Holocaust survivor Nesse Godin returning to Bluffton
By Joe Smekens

Nesse Godin, a Holocaust survivor who made a tremendous impact during a visit here in 2002, is coming back to Bluffton.
The noted speaker, who has dedicated her adult life to teaching and sharing memories of the Holocaust will be in Bluffton for a community presentation on Tuesday, Dec. 4.

She will speak at Bluffton High School on that evening at 7 p.m. in a free event open to the public.

And on Wednesday, Dec. 5, she will address the BHS student body at 9 a.m.

“We are thrilled to have her coming back to Bluffton,” said BHS language arts teacher Deb Johnson, who played a pivotal role in bringing Nesse to Bluffton in November of 2002 and also has spearheaded arrangements for the return visit.



Galina Isakovna’s life has never been easy.

She was 3 months old in 1922 when a pogrom broke out in her Belarusian village. As a band of anti-Semitic thugs stormed her family’s home, her mother quickly stashed her under a bed. When the intruders entered the room, cutting up the feather pillows with bayonets, her mother prayed that her baby wouldn’t cry. Miraculously, the entire family survived.

During World War II, Galina served as one of the Russian army’s first women aerial gunners and as a bombardier mechanic. She fought on the Second Ukrainian Front, and when her arm was mangled in an attack, part of a bone was replaced with a metal plate.

Today she’s confined to a wheelchair, disabled with multiple ailments, and she rarely leaves her apartment in Brest, Belarus, because she can’t navigate the staircase.



Holocaust survivor speaks to local students
Seventh-graders at Algonquin relive Lowenberg’s experience

By Erin McClary
C & G Staff Writer

CLINTON TOWNSHIP— In 1936, Holocaust survivor Martin Lowenberg was sent off to a Jewish boarding school after Nazis took over his hometown of Hessen, Germany. After several unsuccessful attempts by his parents to escape Hitler’s reign, Lowenberg entered into an experience he says he’s lucky to live to tell about.

On Nov. 14, Lowenberg told his story to more than 200 students at Chippewa Valley’s Algonquin Middle School. Because part of the seventh-grade curriculum at Algonquin is studying Europe and the persecution of different groups of people throughout history, social studies teacher Sarah Wills thought Lowenberg’s experience might catch her students’ attention. MORE.

Holocaust survivor celebrates Thanksgiving with family
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By Bill Handleman, Asbury Park Press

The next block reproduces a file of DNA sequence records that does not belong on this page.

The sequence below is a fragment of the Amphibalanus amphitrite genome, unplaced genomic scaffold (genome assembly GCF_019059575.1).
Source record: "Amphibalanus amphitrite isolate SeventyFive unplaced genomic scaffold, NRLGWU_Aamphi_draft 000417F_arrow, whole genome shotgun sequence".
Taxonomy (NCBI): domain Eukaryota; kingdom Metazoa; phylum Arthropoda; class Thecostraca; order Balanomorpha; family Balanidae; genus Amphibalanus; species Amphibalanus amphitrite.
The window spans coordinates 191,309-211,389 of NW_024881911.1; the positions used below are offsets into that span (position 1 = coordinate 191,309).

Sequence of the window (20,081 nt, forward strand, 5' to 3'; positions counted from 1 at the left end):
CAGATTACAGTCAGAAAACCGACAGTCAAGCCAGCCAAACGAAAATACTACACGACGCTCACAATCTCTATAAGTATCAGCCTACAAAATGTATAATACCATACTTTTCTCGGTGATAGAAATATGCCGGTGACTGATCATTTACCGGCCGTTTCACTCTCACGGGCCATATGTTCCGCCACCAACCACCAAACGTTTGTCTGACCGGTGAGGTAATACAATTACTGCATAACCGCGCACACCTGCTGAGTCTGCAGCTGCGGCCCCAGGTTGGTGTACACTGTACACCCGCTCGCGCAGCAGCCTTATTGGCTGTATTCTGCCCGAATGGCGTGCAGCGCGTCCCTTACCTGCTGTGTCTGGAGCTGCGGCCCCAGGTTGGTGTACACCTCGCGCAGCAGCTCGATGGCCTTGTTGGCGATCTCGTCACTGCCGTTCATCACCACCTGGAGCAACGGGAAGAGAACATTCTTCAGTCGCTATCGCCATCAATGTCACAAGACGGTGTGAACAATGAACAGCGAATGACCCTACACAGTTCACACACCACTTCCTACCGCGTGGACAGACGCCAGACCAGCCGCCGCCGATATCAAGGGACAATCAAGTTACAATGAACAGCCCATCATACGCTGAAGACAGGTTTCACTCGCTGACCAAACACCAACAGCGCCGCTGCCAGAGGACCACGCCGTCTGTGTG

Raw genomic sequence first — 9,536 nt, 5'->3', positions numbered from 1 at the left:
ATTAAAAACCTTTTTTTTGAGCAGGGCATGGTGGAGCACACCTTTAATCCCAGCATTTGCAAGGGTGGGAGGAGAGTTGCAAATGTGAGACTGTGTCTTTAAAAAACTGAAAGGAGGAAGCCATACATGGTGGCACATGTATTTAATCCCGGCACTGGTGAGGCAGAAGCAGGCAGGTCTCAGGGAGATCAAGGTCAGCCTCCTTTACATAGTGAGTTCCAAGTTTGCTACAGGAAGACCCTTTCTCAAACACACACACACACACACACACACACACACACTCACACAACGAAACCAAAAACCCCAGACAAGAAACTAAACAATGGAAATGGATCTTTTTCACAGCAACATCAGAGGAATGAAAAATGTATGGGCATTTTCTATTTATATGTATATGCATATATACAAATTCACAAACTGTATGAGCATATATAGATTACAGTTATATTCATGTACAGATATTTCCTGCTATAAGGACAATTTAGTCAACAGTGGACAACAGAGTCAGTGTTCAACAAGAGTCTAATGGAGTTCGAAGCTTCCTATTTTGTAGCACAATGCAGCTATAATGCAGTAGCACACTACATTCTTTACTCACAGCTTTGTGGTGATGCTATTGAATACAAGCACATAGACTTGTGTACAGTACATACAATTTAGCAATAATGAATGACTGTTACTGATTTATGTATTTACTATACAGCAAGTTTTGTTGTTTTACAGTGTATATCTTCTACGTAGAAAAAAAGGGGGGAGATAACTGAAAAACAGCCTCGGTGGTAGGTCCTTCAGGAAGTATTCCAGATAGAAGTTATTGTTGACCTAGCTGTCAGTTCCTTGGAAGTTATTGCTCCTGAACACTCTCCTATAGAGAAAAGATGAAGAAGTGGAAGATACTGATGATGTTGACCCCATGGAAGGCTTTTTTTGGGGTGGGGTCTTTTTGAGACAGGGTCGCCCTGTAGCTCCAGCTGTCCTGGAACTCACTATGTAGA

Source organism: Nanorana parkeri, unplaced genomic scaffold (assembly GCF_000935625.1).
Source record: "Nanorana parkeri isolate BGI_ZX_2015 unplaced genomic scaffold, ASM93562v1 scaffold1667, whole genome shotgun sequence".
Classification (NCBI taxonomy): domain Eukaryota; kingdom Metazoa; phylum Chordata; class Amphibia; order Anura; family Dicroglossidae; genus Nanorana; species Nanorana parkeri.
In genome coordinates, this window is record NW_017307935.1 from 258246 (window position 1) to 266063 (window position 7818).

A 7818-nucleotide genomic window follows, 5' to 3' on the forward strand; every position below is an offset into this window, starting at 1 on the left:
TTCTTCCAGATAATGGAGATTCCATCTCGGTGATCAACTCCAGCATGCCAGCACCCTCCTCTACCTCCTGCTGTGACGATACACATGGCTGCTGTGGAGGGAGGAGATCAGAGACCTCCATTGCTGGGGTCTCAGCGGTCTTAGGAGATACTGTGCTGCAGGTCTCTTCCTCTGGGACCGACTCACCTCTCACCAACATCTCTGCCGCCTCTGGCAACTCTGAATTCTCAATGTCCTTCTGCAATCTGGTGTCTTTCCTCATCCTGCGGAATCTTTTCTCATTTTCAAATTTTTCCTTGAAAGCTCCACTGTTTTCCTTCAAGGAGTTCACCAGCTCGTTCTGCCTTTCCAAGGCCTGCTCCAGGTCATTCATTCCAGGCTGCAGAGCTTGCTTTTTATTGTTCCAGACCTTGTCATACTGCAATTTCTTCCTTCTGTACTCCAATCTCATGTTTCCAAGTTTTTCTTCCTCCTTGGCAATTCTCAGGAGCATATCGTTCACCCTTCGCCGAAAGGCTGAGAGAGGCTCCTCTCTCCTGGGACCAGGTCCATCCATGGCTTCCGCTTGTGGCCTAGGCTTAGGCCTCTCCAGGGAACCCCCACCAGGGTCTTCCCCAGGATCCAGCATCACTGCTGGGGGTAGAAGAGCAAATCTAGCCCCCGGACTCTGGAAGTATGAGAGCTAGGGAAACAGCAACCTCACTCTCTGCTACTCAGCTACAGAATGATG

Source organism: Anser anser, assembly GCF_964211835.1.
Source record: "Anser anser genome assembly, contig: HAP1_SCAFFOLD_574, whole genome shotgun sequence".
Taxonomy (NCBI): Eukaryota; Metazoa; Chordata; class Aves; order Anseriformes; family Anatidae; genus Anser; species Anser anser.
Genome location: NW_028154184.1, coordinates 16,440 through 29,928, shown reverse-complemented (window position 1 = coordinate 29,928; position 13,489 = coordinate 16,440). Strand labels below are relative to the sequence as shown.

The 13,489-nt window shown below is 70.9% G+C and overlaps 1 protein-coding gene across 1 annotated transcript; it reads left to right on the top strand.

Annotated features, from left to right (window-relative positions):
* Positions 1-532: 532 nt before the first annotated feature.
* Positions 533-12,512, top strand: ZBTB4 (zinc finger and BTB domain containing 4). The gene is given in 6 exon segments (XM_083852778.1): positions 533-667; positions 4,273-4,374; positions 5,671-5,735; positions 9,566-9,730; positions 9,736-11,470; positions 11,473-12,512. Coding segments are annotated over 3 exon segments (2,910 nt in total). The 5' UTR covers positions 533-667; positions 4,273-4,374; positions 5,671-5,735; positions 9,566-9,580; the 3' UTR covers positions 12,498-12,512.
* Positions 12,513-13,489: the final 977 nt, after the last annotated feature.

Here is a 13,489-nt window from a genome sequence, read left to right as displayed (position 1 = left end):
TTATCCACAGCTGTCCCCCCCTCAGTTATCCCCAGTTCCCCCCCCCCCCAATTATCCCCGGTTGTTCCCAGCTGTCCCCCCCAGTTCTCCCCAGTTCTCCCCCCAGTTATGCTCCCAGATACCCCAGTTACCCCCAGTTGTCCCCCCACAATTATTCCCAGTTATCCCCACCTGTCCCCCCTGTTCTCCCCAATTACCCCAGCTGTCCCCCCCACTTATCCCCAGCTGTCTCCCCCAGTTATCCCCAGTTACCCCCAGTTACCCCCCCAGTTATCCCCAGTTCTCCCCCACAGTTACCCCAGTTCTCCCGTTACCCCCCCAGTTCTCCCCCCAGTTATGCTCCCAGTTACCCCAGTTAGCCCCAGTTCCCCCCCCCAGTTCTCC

LONG BRANCH, N.J. — Elizabeth Spitz came to the United States with her husband and their 4-month-old daughter in November 1946. It was Thanksgiving Day, she was told. “That’s nice,” she said. She had no idea what this meant.
She remembers eating a tuna fish sandwich, for which she was probably thankful, now that she thinks about it.

The following year, they had the more traditional turkey, with all the traditional trimmings. “We were Americanized pretty fast,” she says now.



Holocaust survivor and son reach out to new generation through talks
Tribune Staff Writer

SOUTH BEND — In the small chapel at Temple Beth-El on a recent Sunday morning, Joseph Bialowitz urges a group of middle school students to move closer to their heritage so they can better represent the Jewish people, their history and tradition in a world where “Jews are still misunderstood.”

The students, who attend religious classes at Beth-El, and about a dozen adults listen attentively to the 33-year-old son of a Holocaust survivor.



Liverpool’s lead on Holocaust day
Nov 22 2007 by Catherine Jones, Liverpool Echo

BRITAIN’S Chief Rabbi and the Archbishop of Canterbury will head commemorations at National Holocaust Memorial Day in Liverpool.

Sir Jonathan Sachs and the Rt Rev Rowan Williams will both take part in the January 27 memorial.

The event, at the Philharmonic Hall, will be the culmination of a month-long programme highlighting the Holocaust, genocide and repression.



EWS seniors make innovative, multimedia Holocaust documentation project their own

“When we came to the gates [on] the outskirts of Ostrów Mazowiecki, there was a bunch of German soldiers. I visualize this to this day, a bunch of German soldiers standing there. And, when they saw my grandfather, who had a beard, they took a scissors and cut his beard – just as an insult. So, my grandfather, he was a quiet person, but he must have asked: ‘Why are you doing this? I’m a pious Jew, this is part of me. Why are you cutting my beard?’